While a few moments in the story require skill and reflexes, the majority of it centers around choosing dialog and actions, making it a perfect title for those less experienced with the medium. It is still scary with friends, though, so make an effort not to scream and freak out too hard in front of acquaintances.
5 Worst: Movement
The worst parts of Man of Medan occur when players are given free rein over a character's movement. Exploring the environments is rewarding, but navigating them is a chore. Characters move like a tank. It feels like it takes forever to get anywhere, even to the other end of a room.
Like any horror story, the snail's pace movement is probably intended to build tension and uncertainty, but it ends up feeling restrictive. A run button is included for those who want to get places quicker, but the boost in speed is negligible.
4 Best: Scares
As a horror game, Man of Medan certainly does its job. The opening moments set an ominous tone, and the first chapter goes on just long enough to lull the player into a false sense of security before things hit the fan.
The only mark against it is the fact that it is mostly jump scares, but they are effective none the less. Later moments get scarier as well, since not everything may be as it seems. This is also where multiplayer really shines, as one friend screams through the mic while the other laughs at their friends terror.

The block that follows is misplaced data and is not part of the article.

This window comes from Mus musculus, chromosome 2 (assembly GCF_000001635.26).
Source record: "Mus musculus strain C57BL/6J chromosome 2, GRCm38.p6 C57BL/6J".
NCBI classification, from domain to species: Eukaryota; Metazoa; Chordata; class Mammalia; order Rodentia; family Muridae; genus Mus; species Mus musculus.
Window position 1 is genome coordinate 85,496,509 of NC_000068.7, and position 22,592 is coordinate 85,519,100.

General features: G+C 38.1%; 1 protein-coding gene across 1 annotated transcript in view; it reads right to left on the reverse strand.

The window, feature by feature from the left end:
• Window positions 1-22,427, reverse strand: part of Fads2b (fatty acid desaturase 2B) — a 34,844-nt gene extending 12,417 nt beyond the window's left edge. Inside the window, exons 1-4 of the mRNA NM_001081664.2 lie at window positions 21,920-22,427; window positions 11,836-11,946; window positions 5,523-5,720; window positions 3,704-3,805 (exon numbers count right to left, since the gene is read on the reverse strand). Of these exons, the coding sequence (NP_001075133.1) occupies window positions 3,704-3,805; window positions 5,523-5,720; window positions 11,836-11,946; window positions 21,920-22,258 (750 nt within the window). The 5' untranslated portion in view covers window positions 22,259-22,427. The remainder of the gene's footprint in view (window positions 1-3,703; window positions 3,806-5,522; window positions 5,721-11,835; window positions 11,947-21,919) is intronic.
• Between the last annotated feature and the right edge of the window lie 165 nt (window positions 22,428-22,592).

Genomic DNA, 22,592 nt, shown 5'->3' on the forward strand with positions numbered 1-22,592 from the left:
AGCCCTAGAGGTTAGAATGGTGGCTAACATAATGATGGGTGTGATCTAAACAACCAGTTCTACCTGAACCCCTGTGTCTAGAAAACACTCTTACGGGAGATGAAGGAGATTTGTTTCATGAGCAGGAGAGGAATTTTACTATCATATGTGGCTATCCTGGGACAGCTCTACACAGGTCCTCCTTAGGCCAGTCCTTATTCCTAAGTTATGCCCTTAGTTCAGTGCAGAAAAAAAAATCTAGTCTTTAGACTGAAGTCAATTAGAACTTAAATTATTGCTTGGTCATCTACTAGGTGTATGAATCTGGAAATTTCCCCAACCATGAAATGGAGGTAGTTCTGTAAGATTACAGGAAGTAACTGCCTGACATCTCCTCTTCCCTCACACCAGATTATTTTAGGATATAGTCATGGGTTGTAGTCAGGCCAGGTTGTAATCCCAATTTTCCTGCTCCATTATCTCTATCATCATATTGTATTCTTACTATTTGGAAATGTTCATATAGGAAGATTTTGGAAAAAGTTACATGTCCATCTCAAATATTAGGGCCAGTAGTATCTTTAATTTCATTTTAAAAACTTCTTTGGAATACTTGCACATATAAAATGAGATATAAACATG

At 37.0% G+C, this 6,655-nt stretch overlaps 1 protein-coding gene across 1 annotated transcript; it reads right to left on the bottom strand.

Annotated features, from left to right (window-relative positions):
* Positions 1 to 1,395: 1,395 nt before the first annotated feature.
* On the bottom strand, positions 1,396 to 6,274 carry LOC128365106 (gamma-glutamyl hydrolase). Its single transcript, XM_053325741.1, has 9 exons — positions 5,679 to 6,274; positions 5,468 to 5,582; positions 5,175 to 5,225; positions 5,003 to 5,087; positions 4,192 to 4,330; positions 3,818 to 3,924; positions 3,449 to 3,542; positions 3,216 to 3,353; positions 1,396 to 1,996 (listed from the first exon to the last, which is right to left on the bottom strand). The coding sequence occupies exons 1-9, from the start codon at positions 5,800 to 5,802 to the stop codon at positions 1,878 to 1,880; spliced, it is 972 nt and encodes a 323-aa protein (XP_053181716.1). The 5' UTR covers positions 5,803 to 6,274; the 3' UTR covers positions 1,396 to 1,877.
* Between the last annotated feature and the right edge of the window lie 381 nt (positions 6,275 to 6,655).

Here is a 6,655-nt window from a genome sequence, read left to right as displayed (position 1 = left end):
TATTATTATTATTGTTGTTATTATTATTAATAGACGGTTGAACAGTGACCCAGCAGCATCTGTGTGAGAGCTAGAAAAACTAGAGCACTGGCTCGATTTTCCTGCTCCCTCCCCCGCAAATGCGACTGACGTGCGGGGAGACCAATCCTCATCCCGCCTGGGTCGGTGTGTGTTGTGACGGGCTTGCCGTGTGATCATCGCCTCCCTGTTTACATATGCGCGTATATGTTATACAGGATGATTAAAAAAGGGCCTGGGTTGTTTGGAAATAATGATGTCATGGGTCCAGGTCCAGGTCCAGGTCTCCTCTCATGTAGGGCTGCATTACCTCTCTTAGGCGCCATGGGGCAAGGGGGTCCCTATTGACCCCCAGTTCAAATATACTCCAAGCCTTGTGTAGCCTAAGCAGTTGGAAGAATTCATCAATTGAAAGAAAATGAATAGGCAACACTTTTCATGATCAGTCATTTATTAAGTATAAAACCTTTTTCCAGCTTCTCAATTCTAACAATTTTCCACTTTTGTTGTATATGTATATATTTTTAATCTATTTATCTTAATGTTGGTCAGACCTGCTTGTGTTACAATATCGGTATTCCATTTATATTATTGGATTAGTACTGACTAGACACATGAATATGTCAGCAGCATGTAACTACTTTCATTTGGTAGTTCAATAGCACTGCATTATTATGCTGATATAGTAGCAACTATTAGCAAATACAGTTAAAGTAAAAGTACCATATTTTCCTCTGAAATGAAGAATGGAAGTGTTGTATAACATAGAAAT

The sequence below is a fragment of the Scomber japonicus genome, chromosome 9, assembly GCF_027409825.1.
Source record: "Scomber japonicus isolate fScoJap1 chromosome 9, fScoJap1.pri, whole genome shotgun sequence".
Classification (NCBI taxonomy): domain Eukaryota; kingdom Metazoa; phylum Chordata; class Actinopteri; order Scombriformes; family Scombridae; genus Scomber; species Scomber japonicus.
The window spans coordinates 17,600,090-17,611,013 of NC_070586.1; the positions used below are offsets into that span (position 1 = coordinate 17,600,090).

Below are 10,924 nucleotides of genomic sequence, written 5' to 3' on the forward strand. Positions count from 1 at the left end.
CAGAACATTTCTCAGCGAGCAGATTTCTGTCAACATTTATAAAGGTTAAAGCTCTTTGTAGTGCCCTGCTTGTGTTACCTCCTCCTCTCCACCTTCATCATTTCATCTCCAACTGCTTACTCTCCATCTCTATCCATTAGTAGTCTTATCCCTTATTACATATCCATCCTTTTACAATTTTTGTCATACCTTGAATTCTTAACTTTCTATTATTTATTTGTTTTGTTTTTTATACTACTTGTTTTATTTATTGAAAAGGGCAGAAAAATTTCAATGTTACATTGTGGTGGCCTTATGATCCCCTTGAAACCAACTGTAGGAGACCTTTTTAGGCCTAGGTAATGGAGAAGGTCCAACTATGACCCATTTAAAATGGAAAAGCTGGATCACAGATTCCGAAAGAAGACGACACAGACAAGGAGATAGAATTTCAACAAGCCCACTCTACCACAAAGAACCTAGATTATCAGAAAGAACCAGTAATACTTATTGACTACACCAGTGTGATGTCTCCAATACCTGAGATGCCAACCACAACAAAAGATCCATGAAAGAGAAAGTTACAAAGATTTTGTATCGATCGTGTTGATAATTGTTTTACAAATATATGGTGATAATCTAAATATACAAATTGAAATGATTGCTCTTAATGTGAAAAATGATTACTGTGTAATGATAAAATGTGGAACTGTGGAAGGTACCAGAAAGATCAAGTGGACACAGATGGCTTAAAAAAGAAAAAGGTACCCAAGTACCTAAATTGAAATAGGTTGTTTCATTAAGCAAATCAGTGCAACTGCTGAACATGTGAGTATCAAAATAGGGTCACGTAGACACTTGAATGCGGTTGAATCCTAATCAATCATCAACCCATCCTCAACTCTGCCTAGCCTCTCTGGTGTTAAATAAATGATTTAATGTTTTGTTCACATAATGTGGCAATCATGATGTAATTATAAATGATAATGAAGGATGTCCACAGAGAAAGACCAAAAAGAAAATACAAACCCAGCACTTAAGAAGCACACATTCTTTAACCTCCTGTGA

3 Worst: Quick Time Events
These days, the inclusion of quick time events is almost always considered a minus. They were once thought of as unique ways to "play" cutscenes, but now they get in the way. It is more excusable for this game to include them, but several moments feel like they should have let the player control the situation.
Some of these quick time events have characters running away from a lethal foe or monster. Why couldn't they just let the player run away with the analog stick? Still, these QTEs don't require lightning-fast reflexes, so they shouldn't cause too much of a problem as long as people keep their hands on the controller.
2 Best: Graphics
Man of Medan's presentation cannot be overstated. The character models, environments, and animation are all top notch. The frame rate doesn't always hold up smoothly, but it is understandable when the graphics on display are this impressive. Actor Sean Ashmore from Remedy's Quantum Break and the X-Men movies plays a leading role, and his likeness in the game is just stunning.
Performance capture was used for the actors' roles, and it helps bring depth to all the characters. Graphics certainly aren't everything, but they sure enhance a visceral experience like this one. Immersion is crucial in gaming; even more so in the horror genre.
1 Worst: Install Size
While Supermassive's ghost ship story is a small game, the install is anything but. Those interested in experiencing this story better clear up space on their hard drive. On the PS4, it will eat up just over fifty gigs of space. On the Xbox One, it is only about twenty-seven, but that's still hefty for what is not considered a full-length game.
It makes sense though; those graphics and all the branching narratives probably take up a decent chunk of data. Still, longer titles that are almost as visually impressive, such as Resident Evil 2, take up less space.